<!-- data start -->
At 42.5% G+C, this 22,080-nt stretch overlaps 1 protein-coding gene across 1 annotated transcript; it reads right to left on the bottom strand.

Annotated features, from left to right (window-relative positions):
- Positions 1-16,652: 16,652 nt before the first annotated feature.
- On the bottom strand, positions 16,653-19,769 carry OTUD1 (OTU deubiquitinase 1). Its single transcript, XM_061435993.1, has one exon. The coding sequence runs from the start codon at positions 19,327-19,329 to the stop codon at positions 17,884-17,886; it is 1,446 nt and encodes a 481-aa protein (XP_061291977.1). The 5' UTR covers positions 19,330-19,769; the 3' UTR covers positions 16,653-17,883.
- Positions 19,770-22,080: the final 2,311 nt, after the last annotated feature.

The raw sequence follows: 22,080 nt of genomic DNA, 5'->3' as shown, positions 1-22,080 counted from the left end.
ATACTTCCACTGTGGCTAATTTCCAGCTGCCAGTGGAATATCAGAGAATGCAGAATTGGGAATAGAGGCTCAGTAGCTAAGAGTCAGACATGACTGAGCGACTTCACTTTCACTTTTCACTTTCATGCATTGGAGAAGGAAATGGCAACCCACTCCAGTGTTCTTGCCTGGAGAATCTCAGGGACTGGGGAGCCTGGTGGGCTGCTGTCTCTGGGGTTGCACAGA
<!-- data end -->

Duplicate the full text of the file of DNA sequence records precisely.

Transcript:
At 42.5% G+C, this 22,080-nt stretch overlaps 1 protein-coding gene across 1 annotated transcript; it reads right to left on the bottom strand.

Annotated features, from left to right (window-relative positions):
- Positions 1-16,652: 16,652 nt before the first annotated feature.
- On the bottom strand, positions 16,653-19,769 carry OTUD1 (OTU deubiquitinase 1). Its single transcript, XM_061435993.1, has one exon. The coding sequence runs from the start codon at positions 19,327-19,329 to the stop codon at positions 17,884-17,886; it is 1,446 nt and encodes a 481-aa protein (XP_061291977.1). The 5' UTR covers positions 19,330-19,769; the 3' UTR covers positions 16,653-17,883.
- Positions 19,770-22,080: the final 2,311 nt, after the last annotated feature.

The raw sequence follows: 22,080 nt of genomic DNA, 5'->3' as shown, positions 1-22,080 counted from the left end.
ATACTTCCACTGTGGCTAATTTCCAGCTGCCAGTGGAATATCAGAGAATGCAGAATTGGGAATAGAGGCTCAGTAGCTAAGAGTCAGACATGACTGAGCGACTTCACTTTCACTTTTCACTTTCATGCATTGGAGAAGGAAATGGCAACCCACTCCAGTGTTCTTGCCTGGAGAATCTCAGGGACTGGGGAGCCTGGTGGGCTGCTGTCTCTGGGGTTGCACAGA